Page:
Last year we saw that the iPhone 5s fingerprint scanner is not foolproof and can be bypassed by a “fingerprint spoof” – an artificial print created from wood glue and a photo of a latent fingerprint taken with a regular smartphone camera.
As it turns out, the Samsung Galaxy S5 fingerprint scanner can be fooled by a spoof too – in fact, it was the same one previously used on the iPhone.
Creating a fingerprint spoof is not necessarily easy for the layperson, but it’s a fairly easy process once you know what you’re doing and you have a good photo of a latent print (possibly taken from the glossy screen of the device itself).
Apple’s sensor is as easy to fool as Samsung’s, but the iPhone will lock after a few unsuccessful attempts while it’s easy to make the Galaxy S5 let you try again. This makes it a little easier to unlock.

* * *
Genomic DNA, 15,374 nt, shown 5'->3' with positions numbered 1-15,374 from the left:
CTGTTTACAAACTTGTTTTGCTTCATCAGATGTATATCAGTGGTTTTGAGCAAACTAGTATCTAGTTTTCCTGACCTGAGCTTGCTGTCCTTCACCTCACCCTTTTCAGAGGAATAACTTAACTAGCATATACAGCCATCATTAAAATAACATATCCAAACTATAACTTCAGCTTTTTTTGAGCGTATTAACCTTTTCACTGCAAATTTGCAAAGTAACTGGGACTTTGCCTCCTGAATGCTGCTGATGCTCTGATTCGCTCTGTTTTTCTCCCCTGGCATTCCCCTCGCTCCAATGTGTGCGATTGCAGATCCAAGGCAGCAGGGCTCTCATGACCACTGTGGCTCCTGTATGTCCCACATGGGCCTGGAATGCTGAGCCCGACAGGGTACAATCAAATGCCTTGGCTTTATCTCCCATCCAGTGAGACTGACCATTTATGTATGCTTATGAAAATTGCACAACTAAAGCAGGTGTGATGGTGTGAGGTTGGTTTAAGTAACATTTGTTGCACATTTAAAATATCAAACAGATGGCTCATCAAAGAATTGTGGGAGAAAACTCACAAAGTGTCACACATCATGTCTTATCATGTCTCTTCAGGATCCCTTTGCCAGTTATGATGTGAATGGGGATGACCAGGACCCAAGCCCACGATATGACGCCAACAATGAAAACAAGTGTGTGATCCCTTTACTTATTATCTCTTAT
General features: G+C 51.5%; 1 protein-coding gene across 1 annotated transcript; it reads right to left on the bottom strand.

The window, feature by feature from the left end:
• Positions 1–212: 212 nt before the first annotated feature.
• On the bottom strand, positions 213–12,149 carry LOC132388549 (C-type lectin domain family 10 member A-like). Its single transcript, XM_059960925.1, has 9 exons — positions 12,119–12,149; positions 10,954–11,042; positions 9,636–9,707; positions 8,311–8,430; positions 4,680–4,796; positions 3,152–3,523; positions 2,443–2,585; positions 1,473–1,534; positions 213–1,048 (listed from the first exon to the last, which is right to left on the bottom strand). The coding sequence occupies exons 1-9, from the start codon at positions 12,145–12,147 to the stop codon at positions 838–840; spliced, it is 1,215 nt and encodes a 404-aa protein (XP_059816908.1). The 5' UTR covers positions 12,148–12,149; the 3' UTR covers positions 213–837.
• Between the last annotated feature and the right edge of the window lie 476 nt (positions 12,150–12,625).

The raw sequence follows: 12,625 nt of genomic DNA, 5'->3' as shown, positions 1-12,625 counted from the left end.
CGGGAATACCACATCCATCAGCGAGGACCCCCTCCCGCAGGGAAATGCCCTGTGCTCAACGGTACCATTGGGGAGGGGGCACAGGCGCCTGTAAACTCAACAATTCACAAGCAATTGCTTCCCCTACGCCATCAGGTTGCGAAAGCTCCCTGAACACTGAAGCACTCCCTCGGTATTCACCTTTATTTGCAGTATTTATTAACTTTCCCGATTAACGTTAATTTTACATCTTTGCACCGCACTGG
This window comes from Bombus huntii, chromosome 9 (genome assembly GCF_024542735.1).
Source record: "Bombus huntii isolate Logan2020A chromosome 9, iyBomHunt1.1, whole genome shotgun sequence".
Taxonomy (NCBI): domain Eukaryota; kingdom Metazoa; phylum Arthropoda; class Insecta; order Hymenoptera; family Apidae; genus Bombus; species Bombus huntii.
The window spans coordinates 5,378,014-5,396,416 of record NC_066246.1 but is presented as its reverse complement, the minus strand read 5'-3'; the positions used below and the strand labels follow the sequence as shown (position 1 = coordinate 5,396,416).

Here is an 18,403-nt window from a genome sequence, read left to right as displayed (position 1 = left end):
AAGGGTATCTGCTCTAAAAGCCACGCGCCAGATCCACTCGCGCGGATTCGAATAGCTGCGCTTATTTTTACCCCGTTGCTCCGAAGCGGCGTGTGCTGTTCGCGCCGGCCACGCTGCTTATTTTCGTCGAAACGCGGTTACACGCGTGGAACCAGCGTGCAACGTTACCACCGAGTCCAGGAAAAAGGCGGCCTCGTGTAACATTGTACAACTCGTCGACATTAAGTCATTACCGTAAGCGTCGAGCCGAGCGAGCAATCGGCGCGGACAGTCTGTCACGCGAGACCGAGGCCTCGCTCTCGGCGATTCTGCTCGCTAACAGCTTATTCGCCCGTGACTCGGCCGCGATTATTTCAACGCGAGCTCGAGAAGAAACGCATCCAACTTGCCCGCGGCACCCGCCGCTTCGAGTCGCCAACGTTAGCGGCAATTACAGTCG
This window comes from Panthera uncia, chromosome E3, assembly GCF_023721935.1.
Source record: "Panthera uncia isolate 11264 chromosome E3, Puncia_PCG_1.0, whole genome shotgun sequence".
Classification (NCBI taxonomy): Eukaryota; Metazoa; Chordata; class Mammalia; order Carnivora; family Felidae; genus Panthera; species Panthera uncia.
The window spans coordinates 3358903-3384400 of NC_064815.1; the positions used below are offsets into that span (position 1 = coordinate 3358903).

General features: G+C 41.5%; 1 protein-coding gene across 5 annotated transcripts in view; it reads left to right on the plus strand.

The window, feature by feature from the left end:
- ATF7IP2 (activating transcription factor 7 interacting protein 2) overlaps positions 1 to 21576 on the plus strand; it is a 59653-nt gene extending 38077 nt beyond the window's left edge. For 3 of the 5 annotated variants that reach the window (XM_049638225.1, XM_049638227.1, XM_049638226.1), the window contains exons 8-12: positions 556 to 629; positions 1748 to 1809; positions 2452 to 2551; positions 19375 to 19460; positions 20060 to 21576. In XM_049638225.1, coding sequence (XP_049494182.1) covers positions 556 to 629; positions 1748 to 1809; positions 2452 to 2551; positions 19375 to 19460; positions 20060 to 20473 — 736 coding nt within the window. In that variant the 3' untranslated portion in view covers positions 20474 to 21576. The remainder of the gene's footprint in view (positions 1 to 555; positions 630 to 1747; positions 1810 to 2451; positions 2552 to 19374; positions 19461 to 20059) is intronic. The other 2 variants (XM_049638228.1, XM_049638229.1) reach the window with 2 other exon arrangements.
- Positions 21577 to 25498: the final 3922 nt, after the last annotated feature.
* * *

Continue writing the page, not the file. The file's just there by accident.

Anyway, check out how a Galaxy S5 is fooled using a spoof on video:
You can read more about fingerprint spoofs and how they are made from the SRS Labs post from last year (which was about the iPhone).
Keep in mind that third-party apps like PayPal use the fingerprint scanner on the Galaxy S5 to secure payments and PayPal is used in a large portion of online stores.